"I've been thinking about new ways to make pauses, spaces and silences, where breath is held inside and between each vessel, between the objects and the vitrines, the vitrines and the room

In working with the vessel, working with porcelain, and with colors that express the great history of Oriental ceramics, but also the colors of modernism and minimalism; this seems to be enough material to be getting on with."  - Edmund de Waal 

Edmund de Waal  
Atemwende (detail), 2013 
302 porcelain vessels, aluminium and plexiglass cabinet

Gagosian Gallery is pleased to announce new work by Edmund de Waal. 

"Atemwende comprises a series of vitrines containing thrown porcelain vessels arranged in specific groupings. From simple pairs of pots to complex multitudes in their hundreds, these minimalist dichotomies in black and white suggest the sequences and patterns of a musical score, while titles cite the poetry of Paul Celan, Wallace Stevens and others.  De Waal's art speaks to his enduring fascination with the nature of objects and the attendant history of their collection and display. His poignant memoir The Hare with Amber Eyes (2010) is a family biography whose recurring motif through five generations is a large collection of netsuke. A potter since childhood and an acclaimed writer, de Waal’s studies of the history of ceramics have taken him from ancient Japan to late modernism. Confronting European and Asian traditions of intimate craftsmanship with the scale and sequence of minimalist art and music, his new ensembles evoke at once the delicate measure of Agnes Martin's sublime abstract paintings, and the rhythmic pulses of the music of Philip Glass and Steve Reich.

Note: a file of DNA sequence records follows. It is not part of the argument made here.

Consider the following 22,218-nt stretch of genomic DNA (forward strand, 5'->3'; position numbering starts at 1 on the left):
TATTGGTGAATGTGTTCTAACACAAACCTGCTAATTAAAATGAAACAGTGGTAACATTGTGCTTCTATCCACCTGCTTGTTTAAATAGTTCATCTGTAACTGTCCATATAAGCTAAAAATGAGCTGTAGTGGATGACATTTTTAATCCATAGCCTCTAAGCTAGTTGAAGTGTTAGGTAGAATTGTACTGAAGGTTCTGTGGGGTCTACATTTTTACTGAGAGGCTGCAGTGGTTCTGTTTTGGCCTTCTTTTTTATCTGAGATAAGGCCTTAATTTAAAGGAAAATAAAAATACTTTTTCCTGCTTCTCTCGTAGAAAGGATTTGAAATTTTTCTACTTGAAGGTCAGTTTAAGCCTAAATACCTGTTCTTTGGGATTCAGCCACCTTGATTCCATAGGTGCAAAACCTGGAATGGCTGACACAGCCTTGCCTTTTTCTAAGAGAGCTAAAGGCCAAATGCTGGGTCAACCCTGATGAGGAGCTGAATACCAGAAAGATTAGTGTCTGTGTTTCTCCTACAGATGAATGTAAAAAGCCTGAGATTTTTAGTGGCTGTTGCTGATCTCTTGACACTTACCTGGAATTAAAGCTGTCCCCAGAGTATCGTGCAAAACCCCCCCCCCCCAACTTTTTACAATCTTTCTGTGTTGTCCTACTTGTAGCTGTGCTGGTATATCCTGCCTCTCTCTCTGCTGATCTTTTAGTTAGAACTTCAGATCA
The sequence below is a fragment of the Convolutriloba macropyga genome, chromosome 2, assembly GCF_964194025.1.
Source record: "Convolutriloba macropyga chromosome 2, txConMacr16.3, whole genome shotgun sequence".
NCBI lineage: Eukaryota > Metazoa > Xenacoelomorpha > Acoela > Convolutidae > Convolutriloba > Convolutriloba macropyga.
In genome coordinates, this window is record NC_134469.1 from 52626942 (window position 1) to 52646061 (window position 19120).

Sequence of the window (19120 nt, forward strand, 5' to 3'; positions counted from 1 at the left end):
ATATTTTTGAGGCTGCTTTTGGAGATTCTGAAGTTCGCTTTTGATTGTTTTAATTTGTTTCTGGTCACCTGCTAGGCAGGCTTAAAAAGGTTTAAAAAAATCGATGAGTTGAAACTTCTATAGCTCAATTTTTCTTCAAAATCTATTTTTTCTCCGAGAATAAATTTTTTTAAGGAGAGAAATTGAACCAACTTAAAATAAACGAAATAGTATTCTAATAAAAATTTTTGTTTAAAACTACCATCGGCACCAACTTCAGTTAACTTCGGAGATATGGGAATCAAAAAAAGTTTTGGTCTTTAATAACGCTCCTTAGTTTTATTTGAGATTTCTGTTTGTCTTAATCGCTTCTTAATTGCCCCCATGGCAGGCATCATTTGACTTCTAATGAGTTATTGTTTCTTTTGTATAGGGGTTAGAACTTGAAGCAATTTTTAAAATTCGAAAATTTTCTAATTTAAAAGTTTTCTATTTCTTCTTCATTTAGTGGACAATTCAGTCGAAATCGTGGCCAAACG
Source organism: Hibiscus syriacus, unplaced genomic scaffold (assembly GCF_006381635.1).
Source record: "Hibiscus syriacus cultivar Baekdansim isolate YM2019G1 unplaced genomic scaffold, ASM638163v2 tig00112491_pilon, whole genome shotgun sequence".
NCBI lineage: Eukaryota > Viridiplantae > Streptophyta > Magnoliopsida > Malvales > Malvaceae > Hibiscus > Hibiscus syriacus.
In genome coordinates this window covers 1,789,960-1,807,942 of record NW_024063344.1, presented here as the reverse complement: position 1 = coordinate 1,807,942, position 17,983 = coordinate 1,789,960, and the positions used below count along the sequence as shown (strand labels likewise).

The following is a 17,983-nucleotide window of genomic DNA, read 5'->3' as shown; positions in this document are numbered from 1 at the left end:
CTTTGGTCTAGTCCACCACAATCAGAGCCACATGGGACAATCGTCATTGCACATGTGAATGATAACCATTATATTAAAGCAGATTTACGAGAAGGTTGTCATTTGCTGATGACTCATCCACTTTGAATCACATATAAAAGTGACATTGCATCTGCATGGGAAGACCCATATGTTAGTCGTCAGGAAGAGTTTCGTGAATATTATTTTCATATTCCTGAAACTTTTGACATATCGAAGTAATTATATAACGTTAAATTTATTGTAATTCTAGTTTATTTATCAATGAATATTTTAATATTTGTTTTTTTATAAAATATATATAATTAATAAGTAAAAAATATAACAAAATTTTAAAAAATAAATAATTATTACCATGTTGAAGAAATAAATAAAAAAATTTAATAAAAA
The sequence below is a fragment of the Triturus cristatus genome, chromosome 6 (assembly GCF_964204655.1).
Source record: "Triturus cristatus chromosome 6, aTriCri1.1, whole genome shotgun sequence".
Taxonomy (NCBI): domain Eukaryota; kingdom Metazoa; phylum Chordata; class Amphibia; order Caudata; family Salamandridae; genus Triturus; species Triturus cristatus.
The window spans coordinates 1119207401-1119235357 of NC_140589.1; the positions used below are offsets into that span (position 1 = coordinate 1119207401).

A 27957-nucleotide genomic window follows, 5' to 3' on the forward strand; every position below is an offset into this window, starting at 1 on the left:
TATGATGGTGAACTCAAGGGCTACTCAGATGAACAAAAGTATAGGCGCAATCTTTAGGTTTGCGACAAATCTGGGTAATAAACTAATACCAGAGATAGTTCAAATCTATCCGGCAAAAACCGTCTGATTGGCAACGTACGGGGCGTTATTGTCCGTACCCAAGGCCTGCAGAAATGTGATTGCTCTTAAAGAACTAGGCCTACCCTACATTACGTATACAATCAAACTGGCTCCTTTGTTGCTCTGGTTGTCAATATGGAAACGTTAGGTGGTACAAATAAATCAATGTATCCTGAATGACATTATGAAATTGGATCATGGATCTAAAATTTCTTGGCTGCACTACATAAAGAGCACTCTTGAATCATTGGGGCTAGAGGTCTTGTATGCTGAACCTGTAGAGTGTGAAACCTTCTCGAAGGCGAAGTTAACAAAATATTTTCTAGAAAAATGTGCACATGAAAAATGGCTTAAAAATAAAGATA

De Waal's desire to transcend utilitarian pottery was evident in his transition during the 1980s from clay to more refined porcelain, a medium that demands acute focus of mind and eye as well as a swift hand. A new audacity is expressed in the sheer number of pots and their arrangement. Impact is achieved through scale and multiplicity, yet the subtle iterations of the handmade process are maintained."